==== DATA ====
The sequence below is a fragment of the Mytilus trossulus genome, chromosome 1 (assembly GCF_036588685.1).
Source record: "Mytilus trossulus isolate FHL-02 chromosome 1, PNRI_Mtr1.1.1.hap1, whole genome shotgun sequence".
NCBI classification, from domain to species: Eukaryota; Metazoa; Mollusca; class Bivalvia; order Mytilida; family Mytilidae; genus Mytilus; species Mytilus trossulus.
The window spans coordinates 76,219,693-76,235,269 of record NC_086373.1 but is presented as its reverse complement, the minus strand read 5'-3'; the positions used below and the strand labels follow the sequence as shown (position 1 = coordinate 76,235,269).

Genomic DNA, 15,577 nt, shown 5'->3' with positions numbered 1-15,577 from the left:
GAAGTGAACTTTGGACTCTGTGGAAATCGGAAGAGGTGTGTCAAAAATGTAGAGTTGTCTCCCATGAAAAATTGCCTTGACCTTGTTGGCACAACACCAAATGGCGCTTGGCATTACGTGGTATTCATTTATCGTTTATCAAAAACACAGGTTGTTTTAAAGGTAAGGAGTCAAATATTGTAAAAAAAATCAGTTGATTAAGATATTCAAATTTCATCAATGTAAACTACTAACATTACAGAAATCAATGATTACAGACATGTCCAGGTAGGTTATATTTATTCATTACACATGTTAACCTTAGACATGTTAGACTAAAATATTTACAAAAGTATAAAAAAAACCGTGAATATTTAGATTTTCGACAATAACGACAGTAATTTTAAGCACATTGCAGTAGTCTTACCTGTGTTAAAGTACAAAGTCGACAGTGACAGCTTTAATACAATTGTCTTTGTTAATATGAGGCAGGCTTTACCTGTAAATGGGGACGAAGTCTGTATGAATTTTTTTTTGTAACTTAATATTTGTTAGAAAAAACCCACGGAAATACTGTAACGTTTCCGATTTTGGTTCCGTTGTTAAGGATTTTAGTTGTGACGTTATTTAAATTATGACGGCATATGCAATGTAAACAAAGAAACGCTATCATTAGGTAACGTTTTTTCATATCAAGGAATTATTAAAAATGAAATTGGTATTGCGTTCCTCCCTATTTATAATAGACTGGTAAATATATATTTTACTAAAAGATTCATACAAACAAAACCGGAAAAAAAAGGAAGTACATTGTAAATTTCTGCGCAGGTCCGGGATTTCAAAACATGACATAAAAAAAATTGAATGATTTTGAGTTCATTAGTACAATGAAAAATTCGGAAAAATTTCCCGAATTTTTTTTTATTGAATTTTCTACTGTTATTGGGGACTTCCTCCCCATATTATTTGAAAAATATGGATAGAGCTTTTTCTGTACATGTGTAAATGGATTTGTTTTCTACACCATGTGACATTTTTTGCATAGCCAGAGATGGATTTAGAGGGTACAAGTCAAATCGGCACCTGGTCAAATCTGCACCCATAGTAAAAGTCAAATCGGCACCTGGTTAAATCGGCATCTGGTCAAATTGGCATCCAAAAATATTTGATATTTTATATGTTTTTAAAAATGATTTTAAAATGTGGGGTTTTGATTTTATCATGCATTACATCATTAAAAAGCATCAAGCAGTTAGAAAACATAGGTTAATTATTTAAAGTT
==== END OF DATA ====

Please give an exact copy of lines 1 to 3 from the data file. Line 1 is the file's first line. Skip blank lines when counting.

The sequence below is a fragment of the Mytilus trossulus genome, chromosome 1 (assembly GCF_036588685.1).
Source record: "Mytilus trossulus isolate FHL-02 chromosome 1, PNRI_Mtr1.1.1.hap1, whole genome shotgun sequence".
NCBI classification, from domain to species: Eukaryota; Metazoa; Mollusca; class Bivalvia; order Mytilida; family Mytilidae; genus Mytilus; species Mytilus trossulus.